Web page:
Awkward Missionary

Tuesday, May 30, 2017

After you are away from your home culture for 6 years you start to acquire some strange personality quirks...

Isolation. Even though we live in a large city there are times here of extreme isolation. It could be also because I am a mom of small children and that keeps me at home, but there are times when everyone is traveling, your husband is working like crazy and all you have for company is your littles. Though their cuddles help make it through the day. 
Because of this sometimes the craving of an understanding ear is so desperate that when you finally get one, you rattle on and on for a few hours until your visitors awkwardly excuse themselves to go home and you realize you didn't ask them any questions about themselves! 

Polly want a conversation?!
"Where are you from?" Seems like a pretty quick harmless question. But when you have been an expat for a while it can cause an awkward stutter as the person decides what the appropriate response is depending on the context. This is an even harder question for missionary kids to answer; one day this will be my own kids figuring out how to answer. This is what usually goes through an MKs head... 'Are they asking my nationality, cause that's ... Or where I am currently living which is ... Or are they asking where I grew up which is ... Or do they want to know where we usually go back to on furlough...' 
What we know is a normal question in our 'home' culture, makes a missionary / kid seem just a bit awkward.

Goodbyes. You get really good at saying goodbye, but you weigh the effort of making new friends when you know they will just turn around and leave in 6 months - 2 years. We have 3 really good friends that will be heading out from Congo in the next few months. I am so happy for what the next stages of their lives are going to look like but the gap they will leave and the thought of filling it is just plain exhausting... So if you meet a missionary that seems a bit standoff ish they may be evaluating their emotional reserves and seeing if they have enough to get to know you better.

Saying goodbye to the Burtons just a few short months ago



















Compassion Fatigue. Life in Congo is hard for no one more more then the Congolese. Life for a Congolese in Kinshasa is hard. People move from the villages to Kinshasa for work and to get away from rebel groups, but there is less work and life in way more expensive. There are just so many needs. We are often getting asked for way more then we can afford. But we do our best to balance our giving so we can give to those in need and not just those that are taking advantage of the system. But some times it get tiring; and where before there was compassion and mercy in our heart, judgement and bitterness takes root. One month we give out significant school debt to our guards so they can send their kids to school and lament about how we have to stretch thin for the month. One guard hasn't been able to come to work because his wife is constantly ill and I give the rest of my grocery money for that. I lament about having to stretch thin my meals for guests. I judge someone for the nice cloths they wear as they ask for money and wonder why they didn't use that money better instead of having to ask for more money now.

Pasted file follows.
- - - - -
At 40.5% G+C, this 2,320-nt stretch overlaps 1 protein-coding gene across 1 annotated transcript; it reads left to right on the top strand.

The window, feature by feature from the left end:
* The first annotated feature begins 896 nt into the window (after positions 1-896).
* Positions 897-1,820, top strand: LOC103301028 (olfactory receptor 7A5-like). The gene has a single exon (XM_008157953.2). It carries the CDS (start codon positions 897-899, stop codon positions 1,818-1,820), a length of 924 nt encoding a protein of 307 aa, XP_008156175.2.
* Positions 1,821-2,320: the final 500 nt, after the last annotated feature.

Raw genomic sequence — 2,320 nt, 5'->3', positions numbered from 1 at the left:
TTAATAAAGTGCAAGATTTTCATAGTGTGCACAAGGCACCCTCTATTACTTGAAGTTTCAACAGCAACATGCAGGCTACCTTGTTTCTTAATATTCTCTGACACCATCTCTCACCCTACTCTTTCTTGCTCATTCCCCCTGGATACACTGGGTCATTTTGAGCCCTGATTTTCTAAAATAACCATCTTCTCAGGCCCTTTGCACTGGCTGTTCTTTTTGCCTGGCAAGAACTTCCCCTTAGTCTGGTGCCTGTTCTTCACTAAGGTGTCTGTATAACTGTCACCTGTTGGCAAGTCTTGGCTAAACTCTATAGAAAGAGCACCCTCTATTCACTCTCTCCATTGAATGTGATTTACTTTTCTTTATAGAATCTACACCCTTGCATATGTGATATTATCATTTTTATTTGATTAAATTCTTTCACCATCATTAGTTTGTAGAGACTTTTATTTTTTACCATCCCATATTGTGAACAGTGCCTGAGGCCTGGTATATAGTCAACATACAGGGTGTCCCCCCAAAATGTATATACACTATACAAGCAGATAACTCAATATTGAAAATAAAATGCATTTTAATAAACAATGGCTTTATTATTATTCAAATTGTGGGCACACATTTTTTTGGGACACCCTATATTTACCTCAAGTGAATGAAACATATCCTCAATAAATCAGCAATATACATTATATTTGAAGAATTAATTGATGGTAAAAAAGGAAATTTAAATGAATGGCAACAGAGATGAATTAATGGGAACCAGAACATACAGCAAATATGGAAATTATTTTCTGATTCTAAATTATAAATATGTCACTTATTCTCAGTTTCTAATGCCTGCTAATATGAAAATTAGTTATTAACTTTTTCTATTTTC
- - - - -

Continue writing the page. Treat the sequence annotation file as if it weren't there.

Then.

God snaps me back to reality. 
His reality of compassion, mercy, and Love. 

I stand in my kitchen as my guard thanks me for helping him pay for extra medical care for his wife. I encourage him because I know taking care of someone with mental illness is hard and against the norm in this culture and he says to me. "No, thank you so much because you know... 
I really love my wife"

Ugh. My heart drops down to my stomach, my judgements and laments of my own problems wash away. 

He goes on to tell me that he was sick years ago and she was at his bedside making sure that he would get better and now it's his turn. He says "when she is well, and thinking straight; we are just so happy. She is a good wife, I don't want another. So thank you for giving me the opportunity to take care of her."

I am humbled. "But many who will be first will be last, and many who are last will be first." Matthew 19:30

My guard, doesn't have much, but I have never seen any one so content with what they have. He doesn't judge me but rejoices in our successes and loves my children as his own. I have everything, and am not often enough content. 


One day when I get to heaven, I expect and will rejoice to see my guard as first beside Jesus because I have every confidence he will be and you know what, I will be happy to come in last. 

So I may be awkward, and not have it all figured out, but that's a small price to pay to be used (and corrected) right where God wants me. 

1 comments

  1. Wow.....tears are running down my face. Thanks for sharing. Does not matter who we are we all have something. By helping others our something does not seam so bad....Thanks for the reminder.

    Ephesians 3:19-21

    You will know Christ’s love, which goes far beyond any knowledge. I am praying this so that you may be completely filled with God.

    Glory belongs to God, whose power is at work in us. By this power he can do infinitely more than we can ask or imagine. Glory belongs to God in the church and in Christ Jesus for all time and eternity! Amen.

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